On July 6, 2015, in response to an executive order signed by President Barack Obama in March 2014, the Department of Labor (“Department”) published a Notice of Proposed Rulemaking that changes the meaning of overtime in the United States. President Obama’s order seeks to raise the threshold for overtime eligibility. The new regulation makes it so almost all salaried employees earning less than $47,476 per year are automatically guaranteed time and a half after logging a 40-hour work week. The proposal doubles the threshold requirement to be eligible under the new overtime laws.
Under the old standard, if an employee made less $23,600 per year or less than $455 per week, they were automatically eligible for overtime.
Starting December 1, 2016, virtually all employees earning less than $47,476 per year week are automatically eligible for overtime.
This change could impact over 4.2 million Americans and over 250,000 workers in Pennsylvania. President Obama’s order is expected to expand the number of overtime-eligible employees from 8% to 40%.
The Department supports President Obama by stating that overtime laws haven’t evolved to keep up with spikes in cost of living. The current $23,660 threshold is considered poverty level for a family of four. This new order could improve the lives of hundreds of thousands of Pennsylvania citizens. By way of this rulemaking, the Department seeks to update the salary level to ensure that the FLSA’s intended overtime laws are fully implemented, and to simplify the identification of nonexempt employees, thus making the EAP exemption easier for employers and workers to understand.
The FLSA guarantees overtime to employees who work over a 40-hour workweek. However, determining whether an employee qualifies for overtime is only half the battle. The issue becomes what happens when an employee works overtime but is not paid. If this happens, the WPCL is the statute to refer to.
What are the Pennsylvania New Overtime Laws (WPCL)?
The Commonwealth of Pennsylvania enacted the WPCL to ensure that every employee who should receive overtime does, in fact, receive it. This WPCL’s overtime laws set strict timeframes by which an employer must pay their employee the overtime wages. The WPCL tracks federal overtime laws and will adjust accordingly.
The WPCL states:
All wages [(including overtime)], other than fringe benefits and wage supplements, earned in any pay period shall be due and payable within the number of days after the expiration of said pay period as provided in a written contract of employment or, if not so specified, within the standard time lapse customary in the trade or within 15 days from the end of such pay period.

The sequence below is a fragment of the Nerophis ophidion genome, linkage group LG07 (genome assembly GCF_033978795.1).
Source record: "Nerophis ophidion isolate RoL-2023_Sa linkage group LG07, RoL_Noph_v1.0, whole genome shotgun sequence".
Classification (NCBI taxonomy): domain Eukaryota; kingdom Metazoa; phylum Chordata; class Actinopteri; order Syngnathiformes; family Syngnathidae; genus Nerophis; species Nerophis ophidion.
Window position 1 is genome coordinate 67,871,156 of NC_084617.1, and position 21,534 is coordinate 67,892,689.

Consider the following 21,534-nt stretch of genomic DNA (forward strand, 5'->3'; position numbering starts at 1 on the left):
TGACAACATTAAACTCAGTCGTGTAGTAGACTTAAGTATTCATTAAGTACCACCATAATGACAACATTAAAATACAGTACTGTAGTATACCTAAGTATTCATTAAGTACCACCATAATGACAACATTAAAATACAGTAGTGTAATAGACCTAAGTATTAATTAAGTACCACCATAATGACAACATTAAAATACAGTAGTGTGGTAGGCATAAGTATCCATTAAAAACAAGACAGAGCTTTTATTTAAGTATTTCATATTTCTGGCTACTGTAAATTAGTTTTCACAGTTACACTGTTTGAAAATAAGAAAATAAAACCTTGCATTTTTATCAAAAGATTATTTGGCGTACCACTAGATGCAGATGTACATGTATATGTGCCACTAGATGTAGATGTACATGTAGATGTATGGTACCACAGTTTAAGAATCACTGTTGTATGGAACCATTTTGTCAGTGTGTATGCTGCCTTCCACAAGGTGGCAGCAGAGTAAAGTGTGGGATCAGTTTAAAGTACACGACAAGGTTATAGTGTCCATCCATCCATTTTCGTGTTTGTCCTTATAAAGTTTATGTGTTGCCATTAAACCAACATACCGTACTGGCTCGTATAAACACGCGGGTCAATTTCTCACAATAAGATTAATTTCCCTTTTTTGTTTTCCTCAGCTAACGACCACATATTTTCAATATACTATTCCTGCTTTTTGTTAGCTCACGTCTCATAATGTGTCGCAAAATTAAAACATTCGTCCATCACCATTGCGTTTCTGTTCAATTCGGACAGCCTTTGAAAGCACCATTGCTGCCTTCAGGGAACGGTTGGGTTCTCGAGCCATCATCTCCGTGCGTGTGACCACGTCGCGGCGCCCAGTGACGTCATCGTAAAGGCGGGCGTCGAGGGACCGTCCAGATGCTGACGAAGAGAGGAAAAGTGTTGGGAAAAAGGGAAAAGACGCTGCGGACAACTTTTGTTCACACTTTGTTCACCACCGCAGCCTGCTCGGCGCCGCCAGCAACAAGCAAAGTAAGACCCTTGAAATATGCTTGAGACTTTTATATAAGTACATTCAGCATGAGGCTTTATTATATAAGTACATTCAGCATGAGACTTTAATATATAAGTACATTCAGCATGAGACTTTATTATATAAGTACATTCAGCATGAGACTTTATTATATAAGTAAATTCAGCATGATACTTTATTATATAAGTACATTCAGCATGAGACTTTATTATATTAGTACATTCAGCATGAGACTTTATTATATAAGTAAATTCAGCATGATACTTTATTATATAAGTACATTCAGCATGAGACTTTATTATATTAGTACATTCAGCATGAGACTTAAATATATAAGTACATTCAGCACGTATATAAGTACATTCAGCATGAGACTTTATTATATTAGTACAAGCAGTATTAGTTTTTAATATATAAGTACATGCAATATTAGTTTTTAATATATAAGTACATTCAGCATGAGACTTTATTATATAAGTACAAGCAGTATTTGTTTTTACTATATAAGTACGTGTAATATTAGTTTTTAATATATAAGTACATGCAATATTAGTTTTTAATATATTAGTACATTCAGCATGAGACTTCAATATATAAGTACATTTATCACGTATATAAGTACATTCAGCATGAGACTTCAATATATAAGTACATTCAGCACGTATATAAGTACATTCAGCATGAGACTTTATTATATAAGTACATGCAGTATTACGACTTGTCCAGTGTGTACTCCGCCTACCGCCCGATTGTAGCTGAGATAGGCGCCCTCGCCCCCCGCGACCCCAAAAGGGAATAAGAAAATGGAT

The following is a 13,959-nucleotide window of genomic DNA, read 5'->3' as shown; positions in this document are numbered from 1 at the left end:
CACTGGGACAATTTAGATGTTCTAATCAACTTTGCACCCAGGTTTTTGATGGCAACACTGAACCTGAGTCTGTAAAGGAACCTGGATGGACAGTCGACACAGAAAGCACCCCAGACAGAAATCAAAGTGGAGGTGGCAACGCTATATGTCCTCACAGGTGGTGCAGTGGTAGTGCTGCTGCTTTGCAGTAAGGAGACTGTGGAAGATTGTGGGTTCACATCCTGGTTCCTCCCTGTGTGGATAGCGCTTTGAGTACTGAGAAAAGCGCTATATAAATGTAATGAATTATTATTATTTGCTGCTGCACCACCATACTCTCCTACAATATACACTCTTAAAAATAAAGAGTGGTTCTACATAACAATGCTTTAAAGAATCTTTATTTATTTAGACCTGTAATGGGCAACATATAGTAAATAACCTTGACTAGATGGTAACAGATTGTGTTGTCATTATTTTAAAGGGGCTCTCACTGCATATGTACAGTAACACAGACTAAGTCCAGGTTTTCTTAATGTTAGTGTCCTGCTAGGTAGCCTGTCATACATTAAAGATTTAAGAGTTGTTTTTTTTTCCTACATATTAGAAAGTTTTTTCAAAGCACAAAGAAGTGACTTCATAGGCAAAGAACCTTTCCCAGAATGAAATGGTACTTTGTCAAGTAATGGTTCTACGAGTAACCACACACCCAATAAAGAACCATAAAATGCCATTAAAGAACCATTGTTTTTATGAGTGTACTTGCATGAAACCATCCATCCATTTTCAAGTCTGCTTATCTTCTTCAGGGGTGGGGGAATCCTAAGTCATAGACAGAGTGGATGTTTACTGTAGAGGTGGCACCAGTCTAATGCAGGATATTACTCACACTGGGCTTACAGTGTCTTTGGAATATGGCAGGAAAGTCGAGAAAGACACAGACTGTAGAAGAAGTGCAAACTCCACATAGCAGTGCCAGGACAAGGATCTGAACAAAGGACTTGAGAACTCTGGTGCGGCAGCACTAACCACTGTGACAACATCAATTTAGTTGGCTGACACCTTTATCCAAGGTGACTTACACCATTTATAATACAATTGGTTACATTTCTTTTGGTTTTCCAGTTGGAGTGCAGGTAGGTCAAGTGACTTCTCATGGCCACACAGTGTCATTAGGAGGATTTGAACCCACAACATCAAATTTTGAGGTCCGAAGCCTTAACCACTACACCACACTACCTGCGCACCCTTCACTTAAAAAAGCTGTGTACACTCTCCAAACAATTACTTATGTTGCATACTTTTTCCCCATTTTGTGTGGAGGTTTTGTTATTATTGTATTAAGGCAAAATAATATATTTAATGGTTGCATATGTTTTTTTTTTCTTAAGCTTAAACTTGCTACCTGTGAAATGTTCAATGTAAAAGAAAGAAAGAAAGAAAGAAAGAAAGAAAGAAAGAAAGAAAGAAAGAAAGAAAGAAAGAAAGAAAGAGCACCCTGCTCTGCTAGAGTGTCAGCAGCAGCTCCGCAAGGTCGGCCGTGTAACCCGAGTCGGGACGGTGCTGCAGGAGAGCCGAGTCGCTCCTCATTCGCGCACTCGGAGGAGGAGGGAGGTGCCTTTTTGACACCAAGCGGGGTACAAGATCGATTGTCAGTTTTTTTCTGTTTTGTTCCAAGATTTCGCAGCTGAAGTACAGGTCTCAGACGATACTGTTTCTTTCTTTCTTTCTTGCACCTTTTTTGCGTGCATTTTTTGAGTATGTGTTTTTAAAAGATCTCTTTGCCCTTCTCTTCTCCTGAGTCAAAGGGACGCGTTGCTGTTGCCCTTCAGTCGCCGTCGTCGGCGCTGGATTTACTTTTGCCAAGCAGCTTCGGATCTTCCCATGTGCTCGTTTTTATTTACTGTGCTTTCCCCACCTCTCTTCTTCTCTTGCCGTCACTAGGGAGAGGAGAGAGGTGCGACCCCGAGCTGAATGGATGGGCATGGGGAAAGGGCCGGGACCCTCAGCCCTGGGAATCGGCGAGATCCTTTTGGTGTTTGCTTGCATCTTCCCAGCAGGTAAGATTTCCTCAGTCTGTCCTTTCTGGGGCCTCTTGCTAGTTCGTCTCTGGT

In other words, the overtime laws say that the employee must receive their overtime wages (1) by the date agreed upon by said employee and employer or (2) within 15 days from the end of the pay period.
What additional remedies are available under the WPCL?
The WPCL awards certain monetary damages to an employee if he/she does not receive the overtime wages by the date agreed upon or within 15 days from the end of the pay period. The WPCL specifically provides:
Where wages remain unpaid for thirty days beyond the regularly scheduled payday, or, in the case where no regularly scheduled payday is applicable, for sixty days beyond the filing by the employee of a proper claim or for sixty days beyond the date of the agreement, award or other act making wages payable, or where shortages in the wage payments made exceed five percent (5%) of the gross wages payable on any two regularly scheduled paydays in the same calendar quarter, and no good faith contest or dispute of any wage claim including the good faith assertion of a right of set-off or counter-claim exists accounting for such non-payment, the employee shall be entitled to claim, in addition, as liquidated damages an amount equal to twenty-five percent (25%) of the total amount of wages due, or five hundred dollars ($500), whichever is greater.
In other words, if overtime wages remain unpaid, the employee shall be entitled to: (1) his/her actual overtime wages and (2) liquidated damages equal to twenty-five percent (25%) of the total wages due. For example, if employee is entitled to $1,000 worth of overtime and hasn’t been paid, he/she would be entitled to $1,000 plus an additional $250 (25% of $1,000).
The new overtime laws in Pennsylvania could impact you and your wages. If you would like more information about overtime in Pennsylvania, please contact us at 412-626-5626 or by email at firstname.lastname@example.org.